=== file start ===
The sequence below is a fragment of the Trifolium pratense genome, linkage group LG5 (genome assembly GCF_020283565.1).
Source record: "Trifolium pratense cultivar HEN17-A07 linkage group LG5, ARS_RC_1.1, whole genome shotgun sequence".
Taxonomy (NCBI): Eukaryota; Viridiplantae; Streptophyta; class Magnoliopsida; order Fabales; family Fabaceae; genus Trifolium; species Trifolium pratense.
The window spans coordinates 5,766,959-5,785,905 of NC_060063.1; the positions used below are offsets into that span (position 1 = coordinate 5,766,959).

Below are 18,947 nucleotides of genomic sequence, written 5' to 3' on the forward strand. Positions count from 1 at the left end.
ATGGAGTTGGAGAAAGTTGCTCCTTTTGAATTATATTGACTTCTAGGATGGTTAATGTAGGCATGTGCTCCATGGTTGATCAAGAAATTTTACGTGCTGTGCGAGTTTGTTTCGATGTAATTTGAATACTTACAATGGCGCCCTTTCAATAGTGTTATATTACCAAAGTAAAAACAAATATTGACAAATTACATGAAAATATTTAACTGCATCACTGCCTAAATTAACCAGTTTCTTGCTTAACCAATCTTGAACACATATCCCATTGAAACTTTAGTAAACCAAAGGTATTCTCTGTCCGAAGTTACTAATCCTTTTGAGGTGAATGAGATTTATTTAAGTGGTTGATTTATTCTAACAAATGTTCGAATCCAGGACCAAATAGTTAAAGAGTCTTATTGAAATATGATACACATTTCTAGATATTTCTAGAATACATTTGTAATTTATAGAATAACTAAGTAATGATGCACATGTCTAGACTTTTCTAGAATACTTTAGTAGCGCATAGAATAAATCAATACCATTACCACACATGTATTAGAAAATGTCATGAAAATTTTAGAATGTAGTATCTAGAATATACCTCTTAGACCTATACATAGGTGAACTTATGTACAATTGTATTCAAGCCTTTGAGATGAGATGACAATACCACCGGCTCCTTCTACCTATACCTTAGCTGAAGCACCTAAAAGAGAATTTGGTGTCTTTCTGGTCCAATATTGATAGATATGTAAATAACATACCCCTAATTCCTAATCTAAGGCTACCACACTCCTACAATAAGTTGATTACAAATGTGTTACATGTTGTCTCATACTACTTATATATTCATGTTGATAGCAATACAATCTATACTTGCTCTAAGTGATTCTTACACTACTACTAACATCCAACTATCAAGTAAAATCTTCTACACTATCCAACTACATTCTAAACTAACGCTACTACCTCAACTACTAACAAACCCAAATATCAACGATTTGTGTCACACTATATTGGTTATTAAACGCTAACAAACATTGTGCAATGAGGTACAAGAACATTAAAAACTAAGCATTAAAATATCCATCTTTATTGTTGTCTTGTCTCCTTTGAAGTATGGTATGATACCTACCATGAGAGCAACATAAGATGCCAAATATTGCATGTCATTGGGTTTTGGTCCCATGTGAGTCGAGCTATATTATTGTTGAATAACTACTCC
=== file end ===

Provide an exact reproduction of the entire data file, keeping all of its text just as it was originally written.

The sequence below is a fragment of the Trifolium pratense genome, linkage group LG5 (genome assembly GCF_020283565.1).
Source record: "Trifolium pratense cultivar HEN17-A07 linkage group LG5, ARS_RC_1.1, whole genome shotgun sequence".
Taxonomy (NCBI): Eukaryota; Viridiplantae; Streptophyta; class Magnoliopsida; order Fabales; family Fabaceae; genus Trifolium; species Trifolium pratense.
The window spans coordinates 5,766,959-5,785,905 of NC_060063.1; the positions used below are offsets into that span (position 1 = coordinate 5,766,959).

Below are 18,947 nucleotides of genomic sequence, written 5' to 3' on the forward strand. Positions count from 1 at the left end.
ATGGAGTTGGAGAAAGTTGCTCCTTTTGAATTATATTGACTTCTAGGATGGTTAATGTAGGCATGTGCTCCATGGTTGATCAAGAAATTTTACGTGCTGTGCGAGTTTGTTTCGATGTAATTTGAATACTTACAATGGCGCCCTTTCAATAGTGTTATATTACCAAAGTAAAAACAAATATTGACAAATTACATGAAAATATTTAACTGCATCACTGCCTAAATTAACCAGTTTCTTGCTTAACCAATCTTGAACACATATCCCATTGAAACTTTAGTAAACCAAAGGTATTCTCTGTCCGAAGTTACTAATCCTTTTGAGGTGAATGAGATTTATTTAAGTGGTTGATTTATTCTAACAAATGTTCGAATCCAGGACCAAATAGTTAAAGAGTCTTATTGAAATATGATACACATTTCTAGATATTTCTAGAATACATTTGTAATTTATAGAATAACTAAGTAATGATGCACATGTCTAGACTTTTCTAGAATACTTTAGTAGCGCATAGAATAAATCAATACCATTACCACACATGTATTAGAAAATGTCATGAAAATTTTAGAATGTAGTATCTAGAATATACCTCTTAGACCTATACATAGGTGAACTTATGTACAATTGTATTCAAGCCTTTGAGATGAGATGACAATACCACCGGCTCCTTCTACCTATACCTTAGCTGAAGCACCTAAAAGAGAATTTGGTGTCTTTCTGGTCCAATATTGATAGATATGTAAATAACATACCCCTAATTCCTAATCTAAGGCTACCACACTCCTACAATAAGTTGATTACAAATGTGTTACATGTTGTCTCATACTACTTATATATTCATGTTGATAGCAATACAATCTATACTTGCTCTAAGTGATTCTTACACTACTACTAACATCCAACTATCAAGTAAAATCTTCTACACTATCCAACTACATTCTAAACTAACGCTACTACCTCAACTACTAACAAACCCAAATATCAACGATTTGTGTCACACTATATTGGTTATTAAACGCTAACAAACATTGTGCAATGAGGTACAAGAACATTAAAAACTAAGCATTAAAATATCCATCTTTATTGTTGTCTTGTCTCCTTTGAAGTATGGTATGATACCTACCATGAGAGCAACATAAGATGCCAAATATTGCATGTCATTGGGTTTTGGTCCCATGTGAGTCGAGCTATATTATTGTTGAATAACTACTCC